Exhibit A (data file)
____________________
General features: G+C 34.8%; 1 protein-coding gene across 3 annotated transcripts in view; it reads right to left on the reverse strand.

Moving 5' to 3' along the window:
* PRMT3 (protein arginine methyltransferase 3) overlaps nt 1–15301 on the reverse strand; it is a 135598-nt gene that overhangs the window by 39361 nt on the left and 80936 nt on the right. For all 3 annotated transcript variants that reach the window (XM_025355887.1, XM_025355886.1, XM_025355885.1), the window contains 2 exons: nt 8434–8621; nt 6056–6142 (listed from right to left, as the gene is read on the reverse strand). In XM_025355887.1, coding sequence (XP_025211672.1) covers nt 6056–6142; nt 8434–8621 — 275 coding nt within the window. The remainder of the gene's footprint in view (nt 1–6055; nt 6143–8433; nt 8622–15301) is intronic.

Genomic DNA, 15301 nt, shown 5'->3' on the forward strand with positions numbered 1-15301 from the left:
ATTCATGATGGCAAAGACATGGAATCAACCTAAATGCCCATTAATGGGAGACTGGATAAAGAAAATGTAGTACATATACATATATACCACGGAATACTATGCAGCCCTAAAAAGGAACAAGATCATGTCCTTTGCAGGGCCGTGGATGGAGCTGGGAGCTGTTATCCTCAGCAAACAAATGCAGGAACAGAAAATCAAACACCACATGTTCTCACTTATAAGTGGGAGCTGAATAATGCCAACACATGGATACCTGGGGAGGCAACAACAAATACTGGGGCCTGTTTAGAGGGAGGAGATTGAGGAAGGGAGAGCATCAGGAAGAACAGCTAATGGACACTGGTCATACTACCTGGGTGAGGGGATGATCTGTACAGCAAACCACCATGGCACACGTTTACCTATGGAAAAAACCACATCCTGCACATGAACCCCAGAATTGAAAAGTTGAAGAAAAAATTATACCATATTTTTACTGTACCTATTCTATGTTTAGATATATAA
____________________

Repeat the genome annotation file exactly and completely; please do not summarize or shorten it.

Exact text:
General features: G+C 34.8%; 1 protein-coding gene across 3 annotated transcripts in view; it reads right to left on the reverse strand.

Moving 5' to 3' along the window:
* PRMT3 (protein arginine methyltransferase 3) overlaps nt 1–15301 on the reverse strand; it is a 135598-nt gene that overhangs the window by 39361 nt on the left and 80936 nt on the right. For all 3 annotated transcript variants that reach the window (XM_025355887.1, XM_025355886.1, XM_025355885.1), the window contains 2 exons: nt 8434–8621; nt 6056–6142 (listed from right to left, as the gene is read on the reverse strand). In XM_025355887.1, coding sequence (XP_025211672.1) covers nt 6056–6142; nt 8434–8621 — 275 coding nt within the window. The remainder of the gene's footprint in view (nt 1–6055; nt 6143–8433; nt 8622–15301) is intronic.

Genomic DNA, 15301 nt, shown 5'->3' on the forward strand with positions numbered 1-15301 from the left:
ATTCATGATGGCAAAGACATGGAATCAACCTAAATGCCCATTAATGGGAGACTGGATAAAGAAAATGTAGTACATATACATATATACCACGGAATACTATGCAGCCCTAAAAAGGAACAAGATCATGTCCTTTGCAGGGCCGTGGATGGAGCTGGGAGCTGTTATCCTCAGCAAACAAATGCAGGAACAGAAAATCAAACACCACATGTTCTCACTTATAAGTGGGAGCTGAATAATGCCAACACATGGATACCTGGGGAGGCAACAACAAATACTGGGGCCTGTTTAGAGGGAGGAGATTGAGGAAGGGAGAGCATCAGGAAGAACAGCTAATGGACACTGGTCATACTACCTGGGTGAGGGGATGATCTGTACAGCAAACCACCATGGCACACGTTTACCTATGGAAAAAACCACATCCTGCACATGAACCCCAGAATTGAAAAGTTGAAGAAAAAATTATACCATATTTTTACTGTACCTATTCTATGTTTAGATATATAA